Life List: Learn to Shoot Skeet (& How I Became a Pinterest Quote)

January 31, 2013

BLOG, LEAH, LIST

 

For YEARS I had been asking Husband to teach me to shoot. Years. The rationale was pretty simple:

  • We have his late father’s shotguns which are both beautiful and meaningful. If we were going to keep guns in the house, I wanted to know how to use them, gun safety, etc. Same goes for the kids.
  • Shooting has always fascinated me. I always had a tremendous amount of respect for great marksmen and their reflexes. It felt like there was a lot of tradition in the sport.
  • There are a few charitable shooting events here that I would really like to participate in – if I could ever get good enough. (And I really, really want to get good at this.)

I never had any great urge to hunt. I have no problem with it, but I knew I couldn’t shoot a deer and bird hunting never seemed all that exciting. Larger game, maybe – as long as you could eat what you kill. I’m a purist that way.

But, man, did I want to shoot. And so, a few weeks ago on what was clearly the coldest day of the year (OMG), Husband cleaned up one of his dad’s shotguns and took Leah and I to have a shooting lesson here at American Shooting Centers.

I’ll tell you Leah’s story first.

She thought the safety glasses were very cool.

I’ve heard guns fire before, but we knew Leah had not, so we spent a few minutes driving through the acres of shooting areas so that she could hear the different kinds of shots and get used to the noise. Luckily it was a weekday and the facility wasn’t terribly crowded.

From the car we watched families and groups shoot trap so she could see what we were working towards and cheered as a little boy hit a clay out of the air. Then we drove to the ranges for rifles and handguns. We watched a man meticulously sight-in a rifle at 300 yards. I didn’t realize how loud a rifle that size would be. He would shoot, look at the target through binoculars, make tiny, precise adjustments to his scope or the gun and fire again. I think he took two, maybe three shots total, but it was FASCINATING to watch this happen for a target three football fields away.

Finally, it was our turn and so we headed to meet our instructor, Brian, over by the skeet range. He was amazingly nice and really great with Leah. She was not nervous at all, which I was glad to see, and even volunteered to go first. He spent several minutes with her explaining how a shotgun shell worked, how the gun itself worked, how to hold it and position it against her shoulder.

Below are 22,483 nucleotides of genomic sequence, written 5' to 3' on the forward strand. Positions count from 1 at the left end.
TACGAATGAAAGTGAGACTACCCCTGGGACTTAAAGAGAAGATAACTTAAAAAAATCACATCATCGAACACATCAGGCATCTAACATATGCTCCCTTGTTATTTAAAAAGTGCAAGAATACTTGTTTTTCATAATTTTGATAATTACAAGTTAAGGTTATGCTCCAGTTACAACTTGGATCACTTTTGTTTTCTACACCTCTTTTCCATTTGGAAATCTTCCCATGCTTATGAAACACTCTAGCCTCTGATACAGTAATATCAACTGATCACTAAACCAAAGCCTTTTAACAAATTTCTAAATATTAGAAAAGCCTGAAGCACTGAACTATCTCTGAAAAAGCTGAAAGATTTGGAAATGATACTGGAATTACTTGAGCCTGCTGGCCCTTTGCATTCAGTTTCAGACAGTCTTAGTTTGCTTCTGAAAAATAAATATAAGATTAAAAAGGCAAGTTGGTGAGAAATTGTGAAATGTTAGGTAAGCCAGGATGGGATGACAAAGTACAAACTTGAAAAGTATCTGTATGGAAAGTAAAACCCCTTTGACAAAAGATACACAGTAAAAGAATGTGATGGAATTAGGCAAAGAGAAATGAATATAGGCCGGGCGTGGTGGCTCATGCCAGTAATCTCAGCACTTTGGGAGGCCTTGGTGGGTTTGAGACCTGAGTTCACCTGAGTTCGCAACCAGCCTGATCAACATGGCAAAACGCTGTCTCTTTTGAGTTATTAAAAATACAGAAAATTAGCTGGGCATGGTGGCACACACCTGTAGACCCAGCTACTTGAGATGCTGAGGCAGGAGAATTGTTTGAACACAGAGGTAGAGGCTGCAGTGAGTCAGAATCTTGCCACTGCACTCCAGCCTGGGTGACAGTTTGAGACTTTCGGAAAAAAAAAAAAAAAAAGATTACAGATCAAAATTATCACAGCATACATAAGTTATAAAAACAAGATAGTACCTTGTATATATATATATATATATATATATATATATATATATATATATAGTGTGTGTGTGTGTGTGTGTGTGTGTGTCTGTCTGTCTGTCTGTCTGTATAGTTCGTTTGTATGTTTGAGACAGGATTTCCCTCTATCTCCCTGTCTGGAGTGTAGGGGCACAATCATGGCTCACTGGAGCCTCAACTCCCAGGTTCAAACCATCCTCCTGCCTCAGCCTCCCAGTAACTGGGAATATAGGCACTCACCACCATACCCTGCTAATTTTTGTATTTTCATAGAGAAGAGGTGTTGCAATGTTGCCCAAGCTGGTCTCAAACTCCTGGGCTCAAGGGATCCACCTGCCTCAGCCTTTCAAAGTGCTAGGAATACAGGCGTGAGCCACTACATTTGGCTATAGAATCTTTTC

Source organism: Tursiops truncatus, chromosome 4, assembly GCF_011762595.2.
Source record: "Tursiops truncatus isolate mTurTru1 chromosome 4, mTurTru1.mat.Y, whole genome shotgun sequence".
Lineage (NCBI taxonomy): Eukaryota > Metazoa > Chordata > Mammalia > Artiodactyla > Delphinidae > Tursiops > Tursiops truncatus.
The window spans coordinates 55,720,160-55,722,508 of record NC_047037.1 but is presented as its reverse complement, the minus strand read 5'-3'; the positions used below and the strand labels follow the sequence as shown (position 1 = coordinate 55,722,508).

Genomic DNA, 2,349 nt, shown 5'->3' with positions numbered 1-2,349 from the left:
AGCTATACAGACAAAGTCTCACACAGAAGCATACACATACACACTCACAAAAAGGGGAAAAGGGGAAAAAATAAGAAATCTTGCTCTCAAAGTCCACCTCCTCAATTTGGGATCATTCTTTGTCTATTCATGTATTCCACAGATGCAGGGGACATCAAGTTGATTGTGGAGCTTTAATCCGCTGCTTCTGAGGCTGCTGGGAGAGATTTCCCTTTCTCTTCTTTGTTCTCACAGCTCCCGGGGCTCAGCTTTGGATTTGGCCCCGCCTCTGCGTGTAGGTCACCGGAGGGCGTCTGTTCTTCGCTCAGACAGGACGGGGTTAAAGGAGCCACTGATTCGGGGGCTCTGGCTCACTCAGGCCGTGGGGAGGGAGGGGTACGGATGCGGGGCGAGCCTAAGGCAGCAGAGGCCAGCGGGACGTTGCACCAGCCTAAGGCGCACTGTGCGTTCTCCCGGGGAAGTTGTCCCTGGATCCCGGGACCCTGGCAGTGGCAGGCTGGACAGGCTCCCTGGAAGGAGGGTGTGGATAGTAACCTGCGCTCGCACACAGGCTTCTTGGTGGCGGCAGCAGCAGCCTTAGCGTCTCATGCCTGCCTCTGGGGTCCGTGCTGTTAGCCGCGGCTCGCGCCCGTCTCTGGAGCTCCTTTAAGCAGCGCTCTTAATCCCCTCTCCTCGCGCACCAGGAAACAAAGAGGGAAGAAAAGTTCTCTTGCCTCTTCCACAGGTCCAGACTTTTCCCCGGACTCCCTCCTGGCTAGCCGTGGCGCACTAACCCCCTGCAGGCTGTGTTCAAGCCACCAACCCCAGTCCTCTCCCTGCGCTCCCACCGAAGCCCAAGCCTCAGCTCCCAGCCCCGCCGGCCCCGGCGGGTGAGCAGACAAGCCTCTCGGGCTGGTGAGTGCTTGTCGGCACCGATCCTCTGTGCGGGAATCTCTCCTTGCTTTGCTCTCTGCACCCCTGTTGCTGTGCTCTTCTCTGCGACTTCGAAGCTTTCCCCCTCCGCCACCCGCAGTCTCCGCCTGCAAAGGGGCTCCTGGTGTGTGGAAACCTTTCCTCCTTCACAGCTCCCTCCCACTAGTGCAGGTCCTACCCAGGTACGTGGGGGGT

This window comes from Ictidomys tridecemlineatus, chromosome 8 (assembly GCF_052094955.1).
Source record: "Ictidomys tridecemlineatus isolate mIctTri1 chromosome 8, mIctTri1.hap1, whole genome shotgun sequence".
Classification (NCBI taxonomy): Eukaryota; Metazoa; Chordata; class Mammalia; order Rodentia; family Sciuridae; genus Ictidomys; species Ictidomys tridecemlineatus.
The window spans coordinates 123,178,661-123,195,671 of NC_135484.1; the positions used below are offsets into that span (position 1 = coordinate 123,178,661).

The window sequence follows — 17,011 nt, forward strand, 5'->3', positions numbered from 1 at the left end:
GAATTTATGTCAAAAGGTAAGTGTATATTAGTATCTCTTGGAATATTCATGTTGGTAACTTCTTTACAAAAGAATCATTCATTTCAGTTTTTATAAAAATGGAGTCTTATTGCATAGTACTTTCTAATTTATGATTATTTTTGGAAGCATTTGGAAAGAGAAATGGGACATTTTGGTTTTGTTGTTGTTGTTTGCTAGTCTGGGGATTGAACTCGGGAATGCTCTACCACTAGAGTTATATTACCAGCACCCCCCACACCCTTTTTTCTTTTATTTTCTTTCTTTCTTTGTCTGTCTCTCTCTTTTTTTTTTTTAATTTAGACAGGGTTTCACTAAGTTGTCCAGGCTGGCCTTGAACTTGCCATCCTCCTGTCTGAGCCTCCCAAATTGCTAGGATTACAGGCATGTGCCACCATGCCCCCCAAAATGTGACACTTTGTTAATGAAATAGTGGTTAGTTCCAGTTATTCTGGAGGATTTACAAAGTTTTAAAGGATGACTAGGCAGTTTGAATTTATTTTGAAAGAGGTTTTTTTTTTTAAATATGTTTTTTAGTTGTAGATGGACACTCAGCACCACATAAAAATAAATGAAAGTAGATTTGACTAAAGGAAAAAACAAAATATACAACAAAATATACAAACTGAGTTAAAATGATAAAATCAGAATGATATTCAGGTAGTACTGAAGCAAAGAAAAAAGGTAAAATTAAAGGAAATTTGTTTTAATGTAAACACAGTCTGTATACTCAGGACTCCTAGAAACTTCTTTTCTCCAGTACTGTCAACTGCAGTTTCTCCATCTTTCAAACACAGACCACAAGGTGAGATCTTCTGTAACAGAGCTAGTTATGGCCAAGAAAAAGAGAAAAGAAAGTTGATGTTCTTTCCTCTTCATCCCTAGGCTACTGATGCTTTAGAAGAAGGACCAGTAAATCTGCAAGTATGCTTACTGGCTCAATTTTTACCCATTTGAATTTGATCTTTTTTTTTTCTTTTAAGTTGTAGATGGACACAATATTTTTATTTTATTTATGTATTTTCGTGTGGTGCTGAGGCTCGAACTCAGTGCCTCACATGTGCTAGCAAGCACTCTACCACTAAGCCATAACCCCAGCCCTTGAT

Look at those grins! So cute.

 

After setting up several clays on the ground facing up like a carnival game, he came back over to her, helped her hold the gun, instructed her on the proper form for her body and told her to fire when ready.

And she did.


(with thanks to Husband for video)

She ignored a bit of that “proper form” and the gun kicked back into her shoulder, which she didn’t like. It was the one and only shot she took that day, but later, after the surprise wore off, she did admit she’d come back on a warmer day and shoot again with a smaller, easier gun. I was really, really proud of her.

Now my story.

Pay no attention to the puffball ponytail.

 

Unlike Leah, I had some idea about the power of a gun. I have seen the aftermath of what happens when one is used criminally and so I have a healthy mix of respect for and fear of the power I held in my hands. I know I heard Brian tell Leah to lean forward, place her cheek on the stock of the gun making sure the butt of it is squarely against her shoulder, but when I had to do it, the rationale of it went completely out the window.

Logically, I get it. He wanted me to brace against it so I could control it and NOT cause any sort of force injury. But the fearful side of me kept thinking, “What if I CAN’T stabilize it and this thing kicks into my cheekbone and I end up with a bruise or a broken face?”

See, Leah never hesitated, because ignorance truly is bliss. I knew too much or assumed too much and so taking that shot meant I had to overcome all of that and trust I could control something I sort of had no control over and it would be fine.

I hesitated. A lot.

I know I sat there for what seemed to be an eternity and I’m pretty sure to Husband (who was videotaping) and Brian (who standing by) it really WAS an eternity, but eventually I did this:

And it hit that target – and the next two after that – and it was a GREAT feeling to watch those clays smash apart.